Ninth Dynasty of Egypt
|ca. 2160 BC–ca. 2130 BC|
Jasper weight with the cartouche of Nebkaure Khety
|Common languages||Egyptian language|
|Religion||ancient Egyptian religion|
|Historical era||Bronze Age|
|ca. 2160 BC|
|ca. 2130 BC|
|Periods and Dynasties of Ancient Egypt|
All years are BC
The Ninth Dynasty of ancient Egypt (Dynasty IX) is often combined with the 7th, 8th, 10th and early 11th Dynasties under the group title First Intermediate Period. The dynasty that seems to have supplanted the 8th Dynasty is extremely obscure. The takeover by the rulers of Herakleopolis was violent and is reflected in Manetho's description of Achthoes, the founder of the dynasty, as 'more terrible than his predecessors', who 'wrought evil things for those in all Egypt".
The 9th Dynasty was founded at Herakleopolis Magna, and the 10th Dynasty continued there. At this time Egypt was not unified, and there is some overlap between these and other local dynasties. The Turin Canon lists eighteen kings for this royal line, but their names are damaged, unidentifiable, or lost.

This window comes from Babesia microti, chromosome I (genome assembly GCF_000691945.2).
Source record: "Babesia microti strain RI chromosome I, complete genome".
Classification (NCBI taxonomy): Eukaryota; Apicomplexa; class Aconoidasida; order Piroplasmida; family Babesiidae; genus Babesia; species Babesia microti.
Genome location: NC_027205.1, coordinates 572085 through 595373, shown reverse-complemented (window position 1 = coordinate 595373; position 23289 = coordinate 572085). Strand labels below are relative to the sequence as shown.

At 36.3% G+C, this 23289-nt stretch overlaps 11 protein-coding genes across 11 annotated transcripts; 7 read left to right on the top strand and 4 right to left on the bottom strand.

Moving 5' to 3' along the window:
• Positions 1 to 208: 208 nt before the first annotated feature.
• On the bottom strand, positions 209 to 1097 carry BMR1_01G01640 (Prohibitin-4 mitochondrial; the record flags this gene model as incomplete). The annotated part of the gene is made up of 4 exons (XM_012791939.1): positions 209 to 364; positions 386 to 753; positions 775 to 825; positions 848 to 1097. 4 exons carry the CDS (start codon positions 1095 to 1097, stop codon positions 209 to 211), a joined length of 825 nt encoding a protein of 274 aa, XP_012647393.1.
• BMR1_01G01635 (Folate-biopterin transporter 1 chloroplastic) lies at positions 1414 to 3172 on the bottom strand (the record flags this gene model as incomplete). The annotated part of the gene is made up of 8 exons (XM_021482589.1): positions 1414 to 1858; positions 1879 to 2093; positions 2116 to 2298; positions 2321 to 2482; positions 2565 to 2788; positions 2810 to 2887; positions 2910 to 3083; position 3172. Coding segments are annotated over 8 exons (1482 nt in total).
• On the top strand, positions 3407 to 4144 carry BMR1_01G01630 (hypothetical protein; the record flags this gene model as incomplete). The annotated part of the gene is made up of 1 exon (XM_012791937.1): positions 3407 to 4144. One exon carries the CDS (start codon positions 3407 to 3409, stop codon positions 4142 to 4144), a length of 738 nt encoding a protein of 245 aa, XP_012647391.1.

The following is a possible list of rulers of the Ninth Dynasty based on the Turin Canon, as egyptologists have differing opinions about the order of succession within the two dynasties. Among them, only Meryibre Khety and Nebkaure Khety are undoubtedly attested by archaeological finds:
|Meryibre Khety I||Manetho's Achthoes, a nomarch who proclaimed himself pharaoh|
|Neferkare VII||Might be the Kaneferre mentioned in the tomb of the nomarch Ankhtifi|
|Nebkaure Khety II||Also mentioned in The Eloquent Peasant tale|
|[three names lost]||-|
|Wikimedia Commons has media related to 9th dynasty of Egypt.|
- Shaw, Ian, ed. (2000). The Oxford History of Ancient Egypt. Oxford University Press. p. 480. ISBN 0-19-815034-2.
- Sir Alan Gardiner, Egypt of the Pharaohs, Oxford University Press, 1961, pp. 112-13.
- William C. Hayes, in The Cambridge Ancient History, vol 1, part 2, 1971 (2008), Cambridge University Press, ISBN 0-521-077915, p. 996.
| Dynasty of Egypt
c. 2160 – 2130 BC
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